Whether you’re new to fitness and looking for an easy (and efficient) in-home workout routine, a fitness buff looking for some new stability ball routines, or someone who joined a gym and want to learn a few moves so you don’t look like a novice, a stability ball can be the solution to you’ve been looking for. We’re here to teach you how you can use a stability ball to get toned, lose weight, and feel your best. Keep reading to learn about stability balls and stability ball workouts.
What Is a Stability Ball?
If you don’t know what a stability ball is (or understand the benefits), keep reading. Sometimes referred to as an exercise ball, Swiss ball, Pilates ball, balance ball or yoga ball, a stability ball is a large, soft, air-filled ball that typically measures somewhere between 14 to 34 inches in circumference.
These balls were originally designed for physical therapy needs, but over the years have become an essential fitness tool for strengthening the full body, losing weight, and working the core. Bonus points? They’re affordable and easy to store. You might be surprised at how strong a stability ball workout can be.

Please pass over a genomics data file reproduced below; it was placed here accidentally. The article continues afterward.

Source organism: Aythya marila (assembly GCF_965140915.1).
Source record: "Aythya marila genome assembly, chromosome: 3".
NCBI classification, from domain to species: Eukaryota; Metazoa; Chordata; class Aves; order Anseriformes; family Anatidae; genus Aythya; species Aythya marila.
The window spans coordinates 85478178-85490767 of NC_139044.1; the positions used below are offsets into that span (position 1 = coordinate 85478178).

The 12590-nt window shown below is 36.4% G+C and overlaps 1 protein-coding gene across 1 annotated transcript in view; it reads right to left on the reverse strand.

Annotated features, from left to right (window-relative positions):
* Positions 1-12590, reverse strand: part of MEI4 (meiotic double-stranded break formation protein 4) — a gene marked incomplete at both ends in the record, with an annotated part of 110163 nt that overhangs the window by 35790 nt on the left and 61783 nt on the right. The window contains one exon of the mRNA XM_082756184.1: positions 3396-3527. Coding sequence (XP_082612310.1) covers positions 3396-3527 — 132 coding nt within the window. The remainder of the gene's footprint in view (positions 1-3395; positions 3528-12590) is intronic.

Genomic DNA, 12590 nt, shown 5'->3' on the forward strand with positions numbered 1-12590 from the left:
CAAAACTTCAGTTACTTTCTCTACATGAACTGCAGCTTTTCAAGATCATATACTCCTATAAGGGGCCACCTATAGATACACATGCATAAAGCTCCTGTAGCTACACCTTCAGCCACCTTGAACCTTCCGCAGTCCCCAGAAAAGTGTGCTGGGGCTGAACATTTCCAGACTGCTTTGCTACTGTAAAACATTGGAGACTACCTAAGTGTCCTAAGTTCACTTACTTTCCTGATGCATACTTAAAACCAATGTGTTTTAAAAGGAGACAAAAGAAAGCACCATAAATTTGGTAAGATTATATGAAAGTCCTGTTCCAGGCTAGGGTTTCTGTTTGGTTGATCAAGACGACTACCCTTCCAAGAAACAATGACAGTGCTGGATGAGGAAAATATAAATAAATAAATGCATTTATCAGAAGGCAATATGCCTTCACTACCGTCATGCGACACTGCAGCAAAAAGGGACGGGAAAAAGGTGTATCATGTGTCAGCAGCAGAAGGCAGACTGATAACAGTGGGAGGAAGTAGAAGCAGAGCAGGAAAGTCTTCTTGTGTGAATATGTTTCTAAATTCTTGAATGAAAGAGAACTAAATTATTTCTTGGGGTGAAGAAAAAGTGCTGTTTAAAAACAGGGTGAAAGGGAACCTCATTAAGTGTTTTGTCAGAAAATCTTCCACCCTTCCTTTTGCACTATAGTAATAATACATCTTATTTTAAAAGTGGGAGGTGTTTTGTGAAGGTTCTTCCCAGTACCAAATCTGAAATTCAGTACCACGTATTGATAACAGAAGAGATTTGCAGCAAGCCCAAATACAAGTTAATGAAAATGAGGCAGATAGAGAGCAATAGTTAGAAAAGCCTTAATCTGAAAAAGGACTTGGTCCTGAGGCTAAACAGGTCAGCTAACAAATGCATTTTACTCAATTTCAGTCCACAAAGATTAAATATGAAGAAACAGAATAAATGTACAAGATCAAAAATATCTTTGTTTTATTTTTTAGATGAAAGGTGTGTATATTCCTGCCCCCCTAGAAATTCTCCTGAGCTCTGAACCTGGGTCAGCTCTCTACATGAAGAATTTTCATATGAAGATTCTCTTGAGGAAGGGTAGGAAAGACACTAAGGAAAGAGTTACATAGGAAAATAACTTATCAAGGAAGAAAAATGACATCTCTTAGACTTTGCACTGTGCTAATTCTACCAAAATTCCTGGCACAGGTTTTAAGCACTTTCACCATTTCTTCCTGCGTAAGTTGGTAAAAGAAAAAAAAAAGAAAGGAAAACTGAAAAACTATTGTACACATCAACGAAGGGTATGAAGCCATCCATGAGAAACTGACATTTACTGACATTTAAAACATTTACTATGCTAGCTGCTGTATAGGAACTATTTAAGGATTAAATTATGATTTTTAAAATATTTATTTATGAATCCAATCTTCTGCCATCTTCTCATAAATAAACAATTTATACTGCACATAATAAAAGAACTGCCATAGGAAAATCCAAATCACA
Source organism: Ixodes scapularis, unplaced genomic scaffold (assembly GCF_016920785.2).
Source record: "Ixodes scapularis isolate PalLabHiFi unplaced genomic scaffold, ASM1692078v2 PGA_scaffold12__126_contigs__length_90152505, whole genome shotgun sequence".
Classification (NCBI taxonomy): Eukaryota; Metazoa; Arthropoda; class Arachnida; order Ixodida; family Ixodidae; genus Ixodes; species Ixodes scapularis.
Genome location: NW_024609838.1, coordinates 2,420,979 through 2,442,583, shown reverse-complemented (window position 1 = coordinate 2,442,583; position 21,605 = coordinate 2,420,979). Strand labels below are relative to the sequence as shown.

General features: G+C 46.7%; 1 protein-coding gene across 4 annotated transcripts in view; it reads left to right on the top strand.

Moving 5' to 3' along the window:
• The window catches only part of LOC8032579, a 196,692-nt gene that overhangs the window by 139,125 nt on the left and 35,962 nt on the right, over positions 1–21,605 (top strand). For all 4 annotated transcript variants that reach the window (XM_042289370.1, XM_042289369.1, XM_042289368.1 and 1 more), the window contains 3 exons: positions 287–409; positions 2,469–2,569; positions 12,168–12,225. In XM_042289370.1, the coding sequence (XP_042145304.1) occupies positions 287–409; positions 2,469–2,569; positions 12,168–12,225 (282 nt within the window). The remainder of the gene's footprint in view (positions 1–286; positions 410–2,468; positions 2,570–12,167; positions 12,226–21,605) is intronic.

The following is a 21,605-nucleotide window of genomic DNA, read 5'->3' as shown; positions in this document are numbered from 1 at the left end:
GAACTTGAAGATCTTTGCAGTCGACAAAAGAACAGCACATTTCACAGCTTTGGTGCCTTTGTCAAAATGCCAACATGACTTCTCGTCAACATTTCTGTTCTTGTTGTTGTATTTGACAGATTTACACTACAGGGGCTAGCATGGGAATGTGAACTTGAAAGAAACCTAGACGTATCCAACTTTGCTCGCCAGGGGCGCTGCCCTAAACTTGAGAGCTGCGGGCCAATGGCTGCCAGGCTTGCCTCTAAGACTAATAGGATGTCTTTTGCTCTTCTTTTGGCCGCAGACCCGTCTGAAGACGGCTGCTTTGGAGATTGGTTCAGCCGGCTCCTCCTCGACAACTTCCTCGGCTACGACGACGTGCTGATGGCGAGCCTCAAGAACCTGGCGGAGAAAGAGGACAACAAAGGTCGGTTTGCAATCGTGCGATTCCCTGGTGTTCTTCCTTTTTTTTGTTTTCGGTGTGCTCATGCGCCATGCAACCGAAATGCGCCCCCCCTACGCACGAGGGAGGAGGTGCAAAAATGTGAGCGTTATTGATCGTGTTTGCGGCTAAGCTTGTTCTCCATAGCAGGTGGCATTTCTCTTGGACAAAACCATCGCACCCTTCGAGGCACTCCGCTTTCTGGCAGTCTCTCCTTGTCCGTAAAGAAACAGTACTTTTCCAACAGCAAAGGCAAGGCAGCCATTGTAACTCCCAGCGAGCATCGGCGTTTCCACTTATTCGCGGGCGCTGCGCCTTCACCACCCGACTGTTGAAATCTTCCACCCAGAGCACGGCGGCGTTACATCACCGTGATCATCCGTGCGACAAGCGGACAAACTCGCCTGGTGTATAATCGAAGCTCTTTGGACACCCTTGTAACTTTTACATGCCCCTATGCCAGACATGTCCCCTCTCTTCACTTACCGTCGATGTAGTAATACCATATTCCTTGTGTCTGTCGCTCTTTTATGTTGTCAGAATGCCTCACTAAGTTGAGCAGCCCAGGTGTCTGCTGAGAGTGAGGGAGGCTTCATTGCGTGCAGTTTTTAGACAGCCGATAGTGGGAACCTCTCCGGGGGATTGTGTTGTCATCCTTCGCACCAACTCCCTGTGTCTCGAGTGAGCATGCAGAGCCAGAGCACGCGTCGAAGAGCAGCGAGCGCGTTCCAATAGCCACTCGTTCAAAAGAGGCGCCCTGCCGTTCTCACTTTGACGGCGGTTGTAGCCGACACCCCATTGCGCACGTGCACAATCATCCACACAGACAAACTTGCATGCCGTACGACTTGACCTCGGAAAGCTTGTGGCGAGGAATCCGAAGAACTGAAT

What Size Stability Ball Should You Get?
The size of your stability ball depends on a variety of factors. Consider what you’ll be using it for. Do you want it for fitness or to sit on as an alternative chair (which is also great for your abs)?
The ideal height of a stability ball also depends on your height. As a general rule of thumb, if you’re short, get a smaller stability ball. If you’re on the taller side or have long legs, go for a larger one. If you can, sit on it before you purchase one to see what size is the most comfortable for you.
What Else Should You Know About Stability Balls?
The beauty of stability balls is that they are a low-cost investment with which you can do a variety of exercises – beginner, intermediate, and even advanced. Stability balls are also affordable, and like kettlebells, are perfect additions to in-home gyms thanks to their small size and ability to be stored.
We’ve reviewed our favorite stability balls. There’s something for everyone, so here’s what we recommend depending on your needs:
- Best stability ball for beginners: Gofit Professional Grade Stability Ball